As we discuss here, it is absolutely vital that small business owners plan ahead for the time when they can look back on all they’ve accomplished, leave their business in good hands, and reap the fruits of their labor in retirement.
In order to do that, a properly structured and drafted buy/sell agreement is a must. Here are three key aspects that should be addressed in any buy/sell agreement:
Valuation of Ownership Interests
A buy/sell agreement can be used to help establish estate and gift tax values for ownership interests. The fact that values can be set in advance in a buy/sell agreement can remove uncertainty and allow for advance planning. The values established in the agreement may also be less than might be determined if a buy/sell agreement were not used.
However, in order to have the buy/sell agreement values set estate tax values, the agreement must meet these four tests:
- The estate must be obligated to sell its ownership interest at the owner’s death;
- During life the owner was not free to sell their interest to anyone outside the agreement without first offering it to the other parties to the agreement;
- The agreement had a business purpose. (Keeping the business in the family meets this test);
- The terms of the agreement are similar to what would be acceptable in parties dealing with each other at arm’s length.
Funding the Buy/Sell Agreement
Finding the cash to buy the interest of a deceased, disabled, or retiring owner can be a major problem for a family business and for the other owners. As a result, the business and other owners often purchase life and/or disability insurance to fund the buy/sell agreement in the event of death or disability. In the case of a redemption agreement, the business will buy a policy on the life of each owner. In the case of a cross-purchase
Agreement, each owner will buy a policy on the life of each other owner.
The use of life insurance is not always an ideal vehicle, however. Although the proceeds are not taxed under the regular income tax, the proceeds may be subject to the alternative minimum tax. Also the cash value of the policy may not be sufficient to fund a buy back due to disability and retirement. In the case of disability or retirement, the ownership interest could be purchased on an installment basis. If the business accumulates cash to fund a future buyout, it is not a “permitted purpose” and could result in the imposition of the accumulated earnings tax.
Protecting Against Competition
A buy/sell agreement can also serve to protect the business from competition and loss of trade secrets and know-how when the owner sells his/her interest in the business. It can also protect a majority owner’s control or protect the interests of minority owners.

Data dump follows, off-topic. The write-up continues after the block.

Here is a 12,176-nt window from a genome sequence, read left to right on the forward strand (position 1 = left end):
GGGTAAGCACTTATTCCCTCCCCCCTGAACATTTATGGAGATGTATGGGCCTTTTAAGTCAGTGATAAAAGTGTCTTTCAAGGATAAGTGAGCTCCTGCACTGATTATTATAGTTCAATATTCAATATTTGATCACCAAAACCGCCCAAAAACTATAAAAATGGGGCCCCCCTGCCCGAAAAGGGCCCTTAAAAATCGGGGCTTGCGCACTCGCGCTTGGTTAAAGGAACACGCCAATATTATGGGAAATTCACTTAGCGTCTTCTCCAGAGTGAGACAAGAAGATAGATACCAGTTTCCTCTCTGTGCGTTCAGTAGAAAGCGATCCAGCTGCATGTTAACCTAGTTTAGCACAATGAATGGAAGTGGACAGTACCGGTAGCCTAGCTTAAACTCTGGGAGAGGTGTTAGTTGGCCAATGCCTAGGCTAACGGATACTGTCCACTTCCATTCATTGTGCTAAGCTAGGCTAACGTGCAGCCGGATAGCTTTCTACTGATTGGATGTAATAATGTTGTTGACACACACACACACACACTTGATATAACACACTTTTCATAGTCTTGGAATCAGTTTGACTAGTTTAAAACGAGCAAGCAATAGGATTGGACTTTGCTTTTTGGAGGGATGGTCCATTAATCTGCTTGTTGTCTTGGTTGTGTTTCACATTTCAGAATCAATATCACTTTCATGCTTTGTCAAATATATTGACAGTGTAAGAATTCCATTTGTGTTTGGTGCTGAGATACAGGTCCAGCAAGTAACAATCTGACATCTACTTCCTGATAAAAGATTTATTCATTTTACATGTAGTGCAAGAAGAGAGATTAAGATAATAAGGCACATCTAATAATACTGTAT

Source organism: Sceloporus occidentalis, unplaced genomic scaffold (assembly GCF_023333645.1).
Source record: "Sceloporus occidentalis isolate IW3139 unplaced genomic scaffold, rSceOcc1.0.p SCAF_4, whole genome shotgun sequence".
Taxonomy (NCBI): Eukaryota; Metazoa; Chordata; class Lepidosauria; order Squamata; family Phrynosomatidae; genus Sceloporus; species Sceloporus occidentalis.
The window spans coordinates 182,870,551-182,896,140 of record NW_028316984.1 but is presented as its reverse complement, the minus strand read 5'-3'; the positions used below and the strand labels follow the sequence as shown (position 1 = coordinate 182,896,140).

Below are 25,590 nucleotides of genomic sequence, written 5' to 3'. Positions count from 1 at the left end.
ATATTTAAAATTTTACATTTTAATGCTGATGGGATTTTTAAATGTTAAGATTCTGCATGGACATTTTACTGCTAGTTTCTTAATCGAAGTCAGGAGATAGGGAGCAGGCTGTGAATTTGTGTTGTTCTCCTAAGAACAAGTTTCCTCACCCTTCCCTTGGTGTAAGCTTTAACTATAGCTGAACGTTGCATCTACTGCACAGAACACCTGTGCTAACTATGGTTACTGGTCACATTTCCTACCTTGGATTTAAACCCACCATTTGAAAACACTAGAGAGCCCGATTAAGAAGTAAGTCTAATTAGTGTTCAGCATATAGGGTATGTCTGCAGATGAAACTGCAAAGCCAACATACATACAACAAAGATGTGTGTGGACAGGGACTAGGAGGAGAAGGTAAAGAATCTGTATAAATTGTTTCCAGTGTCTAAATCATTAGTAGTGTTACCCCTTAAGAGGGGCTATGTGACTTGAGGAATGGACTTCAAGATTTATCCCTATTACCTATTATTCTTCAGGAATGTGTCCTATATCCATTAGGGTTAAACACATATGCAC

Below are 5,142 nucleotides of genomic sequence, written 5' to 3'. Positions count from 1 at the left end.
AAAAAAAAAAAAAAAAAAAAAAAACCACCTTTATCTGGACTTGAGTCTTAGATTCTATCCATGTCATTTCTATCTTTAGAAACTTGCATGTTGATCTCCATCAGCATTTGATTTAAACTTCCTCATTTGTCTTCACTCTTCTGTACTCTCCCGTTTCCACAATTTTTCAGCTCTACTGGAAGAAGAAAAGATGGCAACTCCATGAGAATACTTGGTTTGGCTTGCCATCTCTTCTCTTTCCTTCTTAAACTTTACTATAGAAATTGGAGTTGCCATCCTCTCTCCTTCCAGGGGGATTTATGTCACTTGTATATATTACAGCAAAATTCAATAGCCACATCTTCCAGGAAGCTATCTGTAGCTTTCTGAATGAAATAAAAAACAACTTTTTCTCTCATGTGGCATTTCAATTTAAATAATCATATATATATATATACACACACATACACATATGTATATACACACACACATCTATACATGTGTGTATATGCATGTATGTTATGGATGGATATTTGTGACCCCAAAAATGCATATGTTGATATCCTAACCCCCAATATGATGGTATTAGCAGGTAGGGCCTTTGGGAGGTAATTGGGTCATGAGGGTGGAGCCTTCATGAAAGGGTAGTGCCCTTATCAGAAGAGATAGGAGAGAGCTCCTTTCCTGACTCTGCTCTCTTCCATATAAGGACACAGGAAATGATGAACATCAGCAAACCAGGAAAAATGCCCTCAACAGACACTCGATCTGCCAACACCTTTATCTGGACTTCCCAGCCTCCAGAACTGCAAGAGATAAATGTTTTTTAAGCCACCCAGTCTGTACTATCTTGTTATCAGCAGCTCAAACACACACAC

Voting agreements, irrevocable proxies and voting trusts can be part of a buy/sell agreement. A voting agreement is a contract between owners in which they agree to vote their interest to elect certain individuals as managing owners. An irrevocable proxy is an agreement in which one owner gives another owner the right to vote their ownership interest, or the right to vote for all other owners. A voting trust is an arrangement under which owners give up their voting right to a trustee who votes their ownership interests according to the terms of the trust agreement.
A buy/sell agreement is a good place to restrict a selling owner form leaving just to compete with the business once they have sold their interest. It is also a good place to provide for non-solicitation and non-servicing provisions. These provisions prevent a selling owner from soliciting existing business employees and existing business customers. Finally, a buy/sell agreement can be used to prevent a prior owner from using the company’s confidential information, trade secrets, and know-how to compete with the company after they leave.
A buy/sell agreement is a very useful, if not essential, business planning document. As there are several potentially complicated issues that can arise, it is highly recommended that you utilize the services of a qualified business attorney to ensure that the agreement is comprehensive and matches your business and personal goals.
Yee Law Group, PC, L.L.P.: Sacramento/Roseville Business Attorneys
Your business is our business. We partner with our business clients to provide them counsel they can rely on so they can focus on growing their business. The business world is fraught with challenges; your Roseville business attorney at Yee Law Group, PC LLP is ready to face those challenges with you head-on. If your business needs reliable, accessible, and personalized counsel, reach out to us at (916) 599-7297. We welcome the opportunity to help.
This article has been prepared by Yee Law Group, PC, PC for informational purposes only and does not, and is not intended to, constitute legal advice. The information is not provided in the course of an attorney-client relationship and is not intended to substitute for legal advice from an attorney licensed in your jurisdiction.